Unhappy with prices, ranchers look to build own meat plants

DES MOINES (Iowa) -- Rusty Kemp, like many ranchers throughout the country, complained for years about the rock-bottom prices he received for his cattle in central Nebraska. Even though the price of beef in grocery stores was increasing, it was still a bargain.

Unhappy with prices, ranchers look to build own meat plants

DES MOINES (Iowa) -- Rusty Kemp, like many ranchers throughout the country, complained for years about the rock-bottom prices he received for his cattle in central Nebraska. Even though the price of beef in grocery stores was increasing, it was still a bargain.

His neighbors and he blamed the consolidation in the beef sector that began in the 1970s. This resulted in four companies killing over 80% of the country's cattle. The processors had more power to set prices, while ranchers struggled for a living. Federal data shows that the percentage of food dollars that went to farmers and ranchers dropped from 35 cents in 1970 to 14 cents today.

Kemp was inspired to create an ambitious plan to raise more than $300 million from ranchers in order to build a plant for themselves. This would give them control of their future.

Kemp stated, "We've been complaining for 30 years about it." "It's likely time someone does something about it."

This fall, crews will begin work on the Sustainable Beef plant, which is located on 400 acres near North Platte in Nebraska. Other groups are making similar unexpected moves in Iowa and Idaho. These enterprises will assess whether it is possible to be financially competitive against an industry trend which has swept through American agriculture, and played a part in the shortages of meat during the coronavirus pandemic.

This move is timely as the U.S. Department of Agriculture has taken a number of steps in order to increase diversity within the beef industry.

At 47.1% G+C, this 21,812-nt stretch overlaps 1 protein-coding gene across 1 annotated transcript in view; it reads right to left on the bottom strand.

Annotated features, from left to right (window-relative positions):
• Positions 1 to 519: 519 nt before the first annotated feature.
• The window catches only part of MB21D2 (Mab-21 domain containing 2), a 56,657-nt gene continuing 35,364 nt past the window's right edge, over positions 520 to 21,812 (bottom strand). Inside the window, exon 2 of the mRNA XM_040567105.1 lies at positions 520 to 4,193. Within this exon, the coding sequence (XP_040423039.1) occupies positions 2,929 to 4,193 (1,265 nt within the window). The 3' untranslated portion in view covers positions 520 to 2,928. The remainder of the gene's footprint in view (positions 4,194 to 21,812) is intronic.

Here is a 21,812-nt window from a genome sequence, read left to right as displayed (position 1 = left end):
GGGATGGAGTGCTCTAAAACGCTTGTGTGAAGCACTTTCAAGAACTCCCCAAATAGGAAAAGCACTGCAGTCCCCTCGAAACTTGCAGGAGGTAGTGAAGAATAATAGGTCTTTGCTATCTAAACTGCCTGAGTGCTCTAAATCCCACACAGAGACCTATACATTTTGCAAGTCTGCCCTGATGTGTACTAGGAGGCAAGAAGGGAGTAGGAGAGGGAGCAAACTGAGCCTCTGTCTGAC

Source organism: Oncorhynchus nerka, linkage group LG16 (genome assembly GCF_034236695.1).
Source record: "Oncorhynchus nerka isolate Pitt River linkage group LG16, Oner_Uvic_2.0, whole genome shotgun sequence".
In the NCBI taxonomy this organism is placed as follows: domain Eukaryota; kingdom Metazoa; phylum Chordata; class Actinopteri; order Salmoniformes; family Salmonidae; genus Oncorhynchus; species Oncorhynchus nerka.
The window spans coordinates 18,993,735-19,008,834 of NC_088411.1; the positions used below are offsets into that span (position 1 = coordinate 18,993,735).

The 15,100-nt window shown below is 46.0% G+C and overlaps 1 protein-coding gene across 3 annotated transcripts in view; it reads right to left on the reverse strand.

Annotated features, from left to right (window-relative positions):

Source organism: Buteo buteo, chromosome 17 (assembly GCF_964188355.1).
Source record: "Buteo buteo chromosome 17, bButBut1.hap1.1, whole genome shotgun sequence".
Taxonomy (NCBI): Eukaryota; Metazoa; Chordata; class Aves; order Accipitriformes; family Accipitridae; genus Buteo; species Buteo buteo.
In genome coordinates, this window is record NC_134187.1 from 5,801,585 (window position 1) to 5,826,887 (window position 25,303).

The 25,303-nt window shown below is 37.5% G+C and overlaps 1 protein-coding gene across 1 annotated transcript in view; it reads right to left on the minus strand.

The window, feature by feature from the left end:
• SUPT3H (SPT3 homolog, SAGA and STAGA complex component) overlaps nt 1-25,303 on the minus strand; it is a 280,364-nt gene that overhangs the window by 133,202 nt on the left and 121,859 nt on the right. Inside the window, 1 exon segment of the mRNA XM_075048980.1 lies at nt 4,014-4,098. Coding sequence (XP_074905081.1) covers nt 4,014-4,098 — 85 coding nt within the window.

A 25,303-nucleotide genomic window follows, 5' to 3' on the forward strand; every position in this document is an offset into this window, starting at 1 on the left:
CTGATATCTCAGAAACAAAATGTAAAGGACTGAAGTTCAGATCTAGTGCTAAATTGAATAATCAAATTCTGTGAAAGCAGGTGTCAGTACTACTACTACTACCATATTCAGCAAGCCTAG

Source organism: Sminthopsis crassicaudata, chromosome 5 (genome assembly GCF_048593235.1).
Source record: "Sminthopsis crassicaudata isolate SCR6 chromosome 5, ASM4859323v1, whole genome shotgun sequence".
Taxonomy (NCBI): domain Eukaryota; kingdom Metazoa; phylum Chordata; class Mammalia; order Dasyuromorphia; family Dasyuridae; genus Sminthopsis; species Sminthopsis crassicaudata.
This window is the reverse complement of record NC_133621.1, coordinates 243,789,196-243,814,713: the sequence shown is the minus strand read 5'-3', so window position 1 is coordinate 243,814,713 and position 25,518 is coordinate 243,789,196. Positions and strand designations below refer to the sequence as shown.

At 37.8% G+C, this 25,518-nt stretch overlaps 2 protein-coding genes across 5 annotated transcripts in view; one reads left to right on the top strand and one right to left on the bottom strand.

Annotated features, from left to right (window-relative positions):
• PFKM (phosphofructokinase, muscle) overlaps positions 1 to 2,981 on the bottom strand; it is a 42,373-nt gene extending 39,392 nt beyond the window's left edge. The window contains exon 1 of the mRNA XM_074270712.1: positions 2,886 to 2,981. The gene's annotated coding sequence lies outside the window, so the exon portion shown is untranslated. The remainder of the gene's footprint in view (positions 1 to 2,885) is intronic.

It's difficult to overstate the challenge of competing against large, well-financed companies that have highly efficient facilities and can sell beef at prices smaller businesses will not be able to match.

It is unclear whether smaller plants are able to pay ranchers less while still making a profit. A steer weighing in at 1,370 pounds is worth approximately $1,630. However, this value must be split between the slaughterhouse and feed lot, as well as the rancher who usually bears the greatest expense of keeping the animal alive for longer than one year.

Sustainable Beef CEO David Briggs acknowledged the difficulties but maintained that his company's investors are still confident.

Briggs stated that cattle people are risk-takers and are willing to take a chance.

In the middle of the 1970s, consolidation of meatpacking began with mergers, buyouts and shifts to larger plants. The USDA cites census data that shows that there were 1,387 livestock slaughter plants in 1992, down from 2,590 in 1977. The big processors took over, handling 65% of cattle by 1997 and only 12% in 1977.

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